EEOC Settles Pregnancy Discrimination Lawsuit Against Olam for $140K
March 17, 2012
Our Santa Ana, California employment lawyers, managed by partner Vincent Howard, recently provided a detailed look into the federal employment laws prohibiting pregnancy discrimination in the workplace, and the role that the U.S. Equal Employment Opportunity Commission (EEOC) plays in enforcing these federal laws.
According to the EEOC, pregnancy discrimination is the different or unfavorable treatment of a female job applicant or employee due to pregnancy, a medical condition that is directly related to pregnancy, or childbirth--discriminatory treatment that is illegal under federal law.
This week the EEOC settled a California pregnancy discrimination lawsuit for $140,000 and other relief, after a female job applicant was reportedly denied employment at Fresno-based Olam Americas, Inc., the leading supplier and processor of food ingredients and agricultural products in the U.S.
According to the EEOC, the female job applicant was originally offered the position of an executive assistant at Olam in December of 2010. The EEOC states that within a short amount of time after the female employee disclosed the fact that she was pregnant, Olam took back its employment offer, and instead selected another candidate for the executive assistant job who was not pregnant.
As Vincent Howard wrote in a recent Laguna Hills employment attorneys blog, under Title VII of the Civil Rights Act of 1964, as amended by the Pregnancy Discrimination Act (PDA), it is unlawful to discriminate against a job applicant or employee based on sex or pregnancy. The EEOC states that employers should hire the best possible job applicants who are qualified for the job, regardless of the individual's gender or pregnancy. The EEOC is dedicated to ensuring that women who become pregnant are not subjected to discrimination, harassment or stereotypes in the workplace.
If a female employee is temporarily unable to perform her employment duties due to childbirth or a medical condition that is directly related to pregnancy, the employer is required by law to treat her in the same manner that other employees who are temporarily disabled are treated--such as providing alternative assignments, light duties, disability leave, or unpaid leave to pregnant employees, if this is what the employer does for other employees who are temporarily disabled.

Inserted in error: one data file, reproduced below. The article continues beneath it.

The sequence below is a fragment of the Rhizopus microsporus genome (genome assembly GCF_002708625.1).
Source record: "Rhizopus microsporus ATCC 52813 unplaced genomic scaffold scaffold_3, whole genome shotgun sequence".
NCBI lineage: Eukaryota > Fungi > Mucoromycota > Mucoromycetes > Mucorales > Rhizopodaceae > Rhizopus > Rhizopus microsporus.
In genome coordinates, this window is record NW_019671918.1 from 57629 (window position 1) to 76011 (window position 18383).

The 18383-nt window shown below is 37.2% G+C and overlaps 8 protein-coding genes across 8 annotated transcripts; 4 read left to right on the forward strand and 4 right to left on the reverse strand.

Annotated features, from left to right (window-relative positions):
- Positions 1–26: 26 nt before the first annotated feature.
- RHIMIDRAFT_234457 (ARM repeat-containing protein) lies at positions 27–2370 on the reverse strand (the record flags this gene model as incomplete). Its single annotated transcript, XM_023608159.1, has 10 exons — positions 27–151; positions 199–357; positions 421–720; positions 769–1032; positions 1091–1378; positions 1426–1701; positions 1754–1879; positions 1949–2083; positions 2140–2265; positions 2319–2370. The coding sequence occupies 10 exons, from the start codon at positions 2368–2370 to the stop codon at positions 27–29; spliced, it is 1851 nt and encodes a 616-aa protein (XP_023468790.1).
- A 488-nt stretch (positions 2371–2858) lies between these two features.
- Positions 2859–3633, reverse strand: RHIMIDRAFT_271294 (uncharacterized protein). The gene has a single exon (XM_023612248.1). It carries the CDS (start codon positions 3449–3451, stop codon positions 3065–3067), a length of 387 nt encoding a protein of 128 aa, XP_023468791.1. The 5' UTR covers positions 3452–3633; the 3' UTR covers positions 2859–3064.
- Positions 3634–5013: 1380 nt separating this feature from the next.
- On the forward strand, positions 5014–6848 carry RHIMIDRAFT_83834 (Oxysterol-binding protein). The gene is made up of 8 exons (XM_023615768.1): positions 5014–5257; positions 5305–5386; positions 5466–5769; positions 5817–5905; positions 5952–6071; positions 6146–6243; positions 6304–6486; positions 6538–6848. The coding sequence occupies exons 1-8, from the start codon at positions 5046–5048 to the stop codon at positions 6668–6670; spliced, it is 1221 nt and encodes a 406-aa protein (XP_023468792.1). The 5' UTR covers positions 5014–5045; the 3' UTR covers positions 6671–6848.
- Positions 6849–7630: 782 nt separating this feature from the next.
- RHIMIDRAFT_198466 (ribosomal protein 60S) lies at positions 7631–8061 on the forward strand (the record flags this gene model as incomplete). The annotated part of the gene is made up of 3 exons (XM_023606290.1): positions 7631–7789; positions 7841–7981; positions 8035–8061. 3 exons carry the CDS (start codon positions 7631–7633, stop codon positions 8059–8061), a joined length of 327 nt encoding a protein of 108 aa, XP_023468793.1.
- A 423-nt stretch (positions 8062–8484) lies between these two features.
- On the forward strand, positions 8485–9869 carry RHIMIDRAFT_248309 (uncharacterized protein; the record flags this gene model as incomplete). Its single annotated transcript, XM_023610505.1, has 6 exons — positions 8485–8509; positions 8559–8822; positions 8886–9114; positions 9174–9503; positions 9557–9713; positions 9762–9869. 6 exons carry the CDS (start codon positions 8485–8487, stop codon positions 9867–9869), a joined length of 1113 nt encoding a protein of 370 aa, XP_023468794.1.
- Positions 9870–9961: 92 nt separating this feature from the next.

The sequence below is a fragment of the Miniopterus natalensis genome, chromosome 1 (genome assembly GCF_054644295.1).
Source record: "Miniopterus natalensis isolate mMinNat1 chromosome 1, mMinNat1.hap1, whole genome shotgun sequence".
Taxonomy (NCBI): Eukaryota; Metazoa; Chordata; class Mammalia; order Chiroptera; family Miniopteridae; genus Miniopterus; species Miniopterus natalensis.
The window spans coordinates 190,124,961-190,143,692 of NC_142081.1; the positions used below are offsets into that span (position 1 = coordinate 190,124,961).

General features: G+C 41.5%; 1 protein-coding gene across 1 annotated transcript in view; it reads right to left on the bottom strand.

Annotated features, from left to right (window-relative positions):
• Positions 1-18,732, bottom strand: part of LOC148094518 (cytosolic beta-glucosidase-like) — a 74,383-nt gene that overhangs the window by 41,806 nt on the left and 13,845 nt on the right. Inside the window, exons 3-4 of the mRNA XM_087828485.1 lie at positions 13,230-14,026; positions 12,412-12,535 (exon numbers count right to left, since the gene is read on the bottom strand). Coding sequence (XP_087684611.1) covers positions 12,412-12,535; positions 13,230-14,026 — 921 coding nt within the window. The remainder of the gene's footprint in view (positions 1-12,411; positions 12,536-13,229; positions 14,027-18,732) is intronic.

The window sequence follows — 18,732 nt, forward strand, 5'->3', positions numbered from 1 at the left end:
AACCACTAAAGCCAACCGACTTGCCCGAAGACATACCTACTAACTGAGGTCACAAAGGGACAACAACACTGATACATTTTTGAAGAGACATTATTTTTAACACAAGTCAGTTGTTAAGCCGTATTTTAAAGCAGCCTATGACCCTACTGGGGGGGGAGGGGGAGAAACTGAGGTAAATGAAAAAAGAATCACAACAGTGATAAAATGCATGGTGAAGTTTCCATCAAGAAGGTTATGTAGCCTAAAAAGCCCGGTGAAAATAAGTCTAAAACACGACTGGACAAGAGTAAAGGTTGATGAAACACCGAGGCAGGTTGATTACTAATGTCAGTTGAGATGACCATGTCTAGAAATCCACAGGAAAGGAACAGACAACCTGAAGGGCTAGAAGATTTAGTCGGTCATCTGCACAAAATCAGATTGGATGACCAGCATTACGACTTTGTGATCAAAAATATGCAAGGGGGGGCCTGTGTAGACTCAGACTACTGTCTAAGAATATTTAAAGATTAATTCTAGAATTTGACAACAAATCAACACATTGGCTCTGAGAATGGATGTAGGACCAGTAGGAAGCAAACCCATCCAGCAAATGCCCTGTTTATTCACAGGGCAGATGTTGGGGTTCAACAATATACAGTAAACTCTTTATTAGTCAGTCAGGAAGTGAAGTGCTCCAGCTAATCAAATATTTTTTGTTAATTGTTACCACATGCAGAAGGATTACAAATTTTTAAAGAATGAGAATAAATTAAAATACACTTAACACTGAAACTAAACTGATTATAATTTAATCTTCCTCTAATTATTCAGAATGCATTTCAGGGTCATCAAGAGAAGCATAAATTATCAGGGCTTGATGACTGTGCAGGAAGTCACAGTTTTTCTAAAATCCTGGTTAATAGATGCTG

Under the three-year consent decree outlined by the EEOC, Olam settled the lawsuit for $14,000, and agreed to designate an equal employment opportunity (EEO) official in order to design procedures for handling complaints of sex discrimination, to ensure that discrimination complaints are handled properly, and to hold both the human resources and management staff accountable for failing to comply with these policies. EEO training must also be offered every year to all employees at the six different manufacturing plants in northern and central California, as well as more specific EEO training for the human resources and management staff.
Contact labor and employment lawyer Vincent Howard at Howard Law, PC today, in cities throughout Orange County, California.
Agricultural Supplier Olam Settles EEOC Pregnancy Discrimination Suit for $140,000 in Fresno, The U.S. Equal Employment Opportunity Commission Press Release, March 15, 2012
Related Web Resources:
Pregnancy Discrimination, (EEOC)
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